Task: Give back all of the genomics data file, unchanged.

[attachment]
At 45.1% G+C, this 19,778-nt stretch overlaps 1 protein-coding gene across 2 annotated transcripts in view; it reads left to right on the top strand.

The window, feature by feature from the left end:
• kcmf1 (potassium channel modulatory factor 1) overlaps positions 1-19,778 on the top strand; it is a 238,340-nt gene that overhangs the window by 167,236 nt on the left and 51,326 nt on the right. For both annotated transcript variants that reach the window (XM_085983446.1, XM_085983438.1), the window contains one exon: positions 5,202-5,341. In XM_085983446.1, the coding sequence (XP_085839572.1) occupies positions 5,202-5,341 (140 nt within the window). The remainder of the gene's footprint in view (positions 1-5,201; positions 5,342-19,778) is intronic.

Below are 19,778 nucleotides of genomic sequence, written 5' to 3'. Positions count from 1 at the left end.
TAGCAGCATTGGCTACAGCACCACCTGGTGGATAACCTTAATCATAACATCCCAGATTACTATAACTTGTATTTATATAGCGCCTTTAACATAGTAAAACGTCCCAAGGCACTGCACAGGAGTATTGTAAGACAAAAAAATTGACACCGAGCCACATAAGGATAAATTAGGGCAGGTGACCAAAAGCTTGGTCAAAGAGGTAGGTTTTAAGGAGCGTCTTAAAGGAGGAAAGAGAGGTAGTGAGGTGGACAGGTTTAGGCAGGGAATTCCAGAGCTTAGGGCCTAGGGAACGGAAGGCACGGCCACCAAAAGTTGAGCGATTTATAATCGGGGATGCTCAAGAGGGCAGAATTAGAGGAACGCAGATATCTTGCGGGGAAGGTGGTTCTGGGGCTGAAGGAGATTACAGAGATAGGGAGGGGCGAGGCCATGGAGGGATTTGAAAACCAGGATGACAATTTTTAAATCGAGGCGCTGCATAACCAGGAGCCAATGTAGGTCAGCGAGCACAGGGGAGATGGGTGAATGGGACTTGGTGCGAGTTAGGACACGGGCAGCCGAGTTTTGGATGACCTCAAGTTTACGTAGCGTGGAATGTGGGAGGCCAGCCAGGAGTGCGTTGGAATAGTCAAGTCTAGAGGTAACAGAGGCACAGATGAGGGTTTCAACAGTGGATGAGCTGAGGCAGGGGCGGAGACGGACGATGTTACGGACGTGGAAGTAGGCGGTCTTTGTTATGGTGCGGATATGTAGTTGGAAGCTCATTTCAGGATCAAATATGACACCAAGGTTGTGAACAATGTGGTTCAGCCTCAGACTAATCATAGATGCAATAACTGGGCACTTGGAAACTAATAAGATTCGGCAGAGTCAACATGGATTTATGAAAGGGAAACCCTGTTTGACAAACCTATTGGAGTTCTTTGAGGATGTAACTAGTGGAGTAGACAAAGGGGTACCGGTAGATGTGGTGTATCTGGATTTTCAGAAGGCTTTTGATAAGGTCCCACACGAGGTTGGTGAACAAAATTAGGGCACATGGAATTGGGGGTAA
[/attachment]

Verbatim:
At 45.1% G+C, this 19,778-nt stretch overlaps 1 protein-coding gene across 2 annotated transcripts in view; it reads left to right on the top strand.

The window, feature by feature from the left end:
• kcmf1 (potassium channel modulatory factor 1) overlaps positions 1-19,778 on the top strand; it is a 238,340-nt gene that overhangs the window by 167,236 nt on the left and 51,326 nt on the right. For both annotated transcript variants that reach the window (XM_085983446.1, XM_085983438.1), the window contains one exon: positions 5,202-5,341. In XM_085983446.1, the coding sequence (XP_085839572.1) occupies positions 5,202-5,341 (140 nt within the window). The remainder of the gene's footprint in view (positions 1-5,201; positions 5,342-19,778) is intronic.

Below are 19,778 nucleotides of genomic sequence, written 5' to 3'. Positions count from 1 at the left end.
TAGCAGCATTGGCTACAGCACCACCTGGTGGATAACCTTAATCATAACATCCCAGATTACTATAACTTGTATTTATATAGCGCCTTTAACATAGTAAAACGTCCCAAGGCACTGCACAGGAGTATTGTAAGACAAAAAAATTGACACCGAGCCACATAAGGATAAATTAGGGCAGGTGACCAAAAGCTTGGTCAAAGAGGTAGGTTTTAAGGAGCGTCTTAAAGGAGGAAAGAGAGGTAGTGAGGTGGACAGGTTTAGGCAGGGAATTCCAGAGCTTAGGGCCTAGGGAACGGAAGGCACGGCCACCAAAAGTTGAGCGATTTATAATCGGGGATGCTCAAGAGGGCAGAATTAGAGGAACGCAGATATCTTGCGGGGAAGGTGGTTCTGGGGCTGAAGGAGATTACAGAGATAGGGAGGGGCGAGGCCATGGAGGGATTTGAAAACCAGGATGACAATTTTTAAATCGAGGCGCTGCATAACCAGGAGCCAATGTAGGTCAGCGAGCACAGGGGAGATGGGTGAATGGGACTTGGTGCGAGTTAGGACACGGGCAGCCGAGTTTTGGATGACCTCAAGTTTACGTAGCGTGGAATGTGGGAGGCCAGCCAGGAGTGCGTTGGAATAGTCAAGTCTAGAGGTAACAGAGGCACAGATGAGGGTTTCAACAGTGGATGAGCTGAGGCAGGGGCGGAGACGGACGATGTTACGGACGTGGAAGTAGGCGGTCTTTGTTATGGTGCGGATATGTAGTTGGAAGCTCATTTCAGGATCAAATATGACACCAAGGTTGTGAACAATGTGGTTCAGCCTCAGACTAATCATAGATGCAATAACTGGGCACTTGGAAACTAATAAGATTCGGCAGAGTCAACATGGATTTATGAAAGGGAAACCCTGTTTGACAAACCTATTGGAGTTCTTTGAGGATGTAACTAGTGGAGTAGACAAAGGGGTACCGGTAGATGTGGTGTATCTGGATTTTCAGAAGGCTTTTGATAAGGTCCCACACGAGGTTGGTGAACAAAATTAGGGCACATGGAATTGGGGGTAA